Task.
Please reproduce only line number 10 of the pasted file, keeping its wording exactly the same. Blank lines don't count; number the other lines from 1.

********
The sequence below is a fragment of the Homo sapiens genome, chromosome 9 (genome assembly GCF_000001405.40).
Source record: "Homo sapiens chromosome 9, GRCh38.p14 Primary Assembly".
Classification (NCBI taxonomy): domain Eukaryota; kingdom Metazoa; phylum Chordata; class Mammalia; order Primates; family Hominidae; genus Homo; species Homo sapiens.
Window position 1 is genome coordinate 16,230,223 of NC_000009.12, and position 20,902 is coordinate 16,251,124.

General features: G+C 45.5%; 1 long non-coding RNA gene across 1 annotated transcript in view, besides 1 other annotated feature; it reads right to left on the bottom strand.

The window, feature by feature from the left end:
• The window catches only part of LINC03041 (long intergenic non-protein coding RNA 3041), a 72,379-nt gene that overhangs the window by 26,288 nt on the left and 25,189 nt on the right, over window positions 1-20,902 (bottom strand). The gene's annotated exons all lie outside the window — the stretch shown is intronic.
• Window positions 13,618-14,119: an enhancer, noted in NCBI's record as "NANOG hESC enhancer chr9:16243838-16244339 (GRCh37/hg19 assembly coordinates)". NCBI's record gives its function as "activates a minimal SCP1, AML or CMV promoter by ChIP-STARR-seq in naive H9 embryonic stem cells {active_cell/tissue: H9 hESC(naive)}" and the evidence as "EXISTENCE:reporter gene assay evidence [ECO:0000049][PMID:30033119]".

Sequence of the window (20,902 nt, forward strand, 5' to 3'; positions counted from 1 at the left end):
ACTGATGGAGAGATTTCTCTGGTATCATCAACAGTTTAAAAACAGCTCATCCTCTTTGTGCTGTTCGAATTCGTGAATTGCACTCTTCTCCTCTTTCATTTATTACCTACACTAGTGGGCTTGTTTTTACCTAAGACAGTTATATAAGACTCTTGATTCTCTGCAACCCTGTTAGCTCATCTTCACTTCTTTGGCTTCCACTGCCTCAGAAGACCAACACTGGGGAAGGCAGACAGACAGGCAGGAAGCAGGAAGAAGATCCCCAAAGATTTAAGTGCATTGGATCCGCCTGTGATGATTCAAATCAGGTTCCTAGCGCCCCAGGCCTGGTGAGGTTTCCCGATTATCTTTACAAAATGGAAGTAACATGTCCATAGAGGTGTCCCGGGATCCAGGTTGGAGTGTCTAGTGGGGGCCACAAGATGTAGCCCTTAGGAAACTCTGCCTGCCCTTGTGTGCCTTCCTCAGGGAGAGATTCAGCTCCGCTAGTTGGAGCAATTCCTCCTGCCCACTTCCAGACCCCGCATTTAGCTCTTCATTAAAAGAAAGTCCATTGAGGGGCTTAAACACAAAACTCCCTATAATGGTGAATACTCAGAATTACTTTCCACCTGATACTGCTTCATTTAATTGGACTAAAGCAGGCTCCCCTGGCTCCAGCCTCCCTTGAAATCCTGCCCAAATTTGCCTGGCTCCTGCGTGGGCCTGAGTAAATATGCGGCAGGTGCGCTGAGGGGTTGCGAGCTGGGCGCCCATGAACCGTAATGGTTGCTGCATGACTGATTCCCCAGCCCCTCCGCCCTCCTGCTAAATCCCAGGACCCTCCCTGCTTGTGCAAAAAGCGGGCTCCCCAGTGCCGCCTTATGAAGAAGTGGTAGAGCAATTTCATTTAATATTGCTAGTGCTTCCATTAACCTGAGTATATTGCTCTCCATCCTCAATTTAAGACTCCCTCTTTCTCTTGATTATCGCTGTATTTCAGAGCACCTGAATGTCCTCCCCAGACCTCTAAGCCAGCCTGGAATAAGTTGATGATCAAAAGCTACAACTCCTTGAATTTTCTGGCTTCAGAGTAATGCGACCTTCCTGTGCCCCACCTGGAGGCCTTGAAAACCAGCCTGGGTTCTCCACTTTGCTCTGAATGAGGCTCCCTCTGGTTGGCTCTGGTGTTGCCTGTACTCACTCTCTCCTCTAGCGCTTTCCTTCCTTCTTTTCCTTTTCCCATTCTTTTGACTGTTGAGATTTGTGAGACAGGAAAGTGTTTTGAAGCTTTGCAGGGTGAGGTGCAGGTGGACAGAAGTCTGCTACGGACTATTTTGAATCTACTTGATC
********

ACTGATGGAGAGATTTCTCTGGTATCATCAACAGTTTAAAAACAGCTCATCCTCTTTGTGCTGTTCGAATTCGTGAATTGCACTCTTCTCCTCTTTCATTTATTACCTACACTAGTGGGCTTGTTTTTACCTAAGACAGTTATATAAGACTCTTGATTCTCTGCAACCCTGTTAGCTCATCTTCACTTCTTTGGCTTCCACTGCCTCAGAAGACCAACACTGGGGAAGGCAGACAGACAGGCAGGAAGCAGGAAGAAGATCCCCAAAGATTTAAGTGCATTGGATCCGCCTGTGATGATTCAAATCAGGTTCCTAGCGCCCCAGGCCTGGTGAGGTTTCCCGATTATCTTTACAAAATGGAAGTAACATGTCCATAGAGGTGTCCCGGGATCCAGGTTGGAGTGTCTAGTGGGGGCCACAAGATGTAGCCCTTAGGAAACTCTGCCTGCCCTTGTGTGCCTTCCTCAGGGAGAGATTCAGCTCCGCTAGTTGGAGCAATTCCTCCTGCCCACTTCCAGACCCCGCATTTAGCTCTTCATTAAAAGAAAGTCCATTGAGGGGCTTAAACACAAAACTCCCTATAATGGTGAATACTCAGAATTACTTTCCACCTGATACTGCTTCATTTAATTGGACTAAAGCAGGCTCCCCTGGCTCCAGCCTCCCTTGAAATCCTGCCCAAATTTGCCTGGCTCCTGCGTGGGCCTGAGTAAATATGCGGCAGGTGCGCTGAGGGGTTGCGAGCTGGGCGCCCATGAACCGTAATGGTTGCTGCATGACTGATTCCCCAGCCCCTCCGCCCTCCTGCTAAATCCCAGGACCCTCCCTGCTTGTGCAAAAAGCGGGCTCCCCAGTGCCGCCTTATGAAGAAGTGGTAGAGCAATTTCATTTAATATTGCTAGTGCTTCCATTAACCTGAGTATATTGCTCTCCATCCTCAATTTAAGACTCCCTCTTTCTCTTGATTATCGCTGTATTTCAGAGCACCTGAATGTCCTCCCCAGACCTCTAAGCCAGCCTGGAATAAGTTGATGATCAAAAGCTACAACTCCTTGAATTTTCTGGCTTCAGAGTAATGCGACCTTCCTGTGCCCCACCTGGAGGCCTTGAAAACCAGCCTGGGTTCTCCACTTTGCTCTGAATGAGGCTCCCTCTGGTTGGCTCTGGTGTTGCCTGTACTCACTCTCTCCTCTAGCGCTTTCCTTCCTTCTTTTCCTTTTCCCATTCTTTTGACTGTTGAGATTTGTGAGACAGGAAAGTGTTTTGAAGCTTTGCAGGGTGAGGTGCAGGTGGACAGAAGTCTGCTACGGACTATTTTGAATCTACTTGATC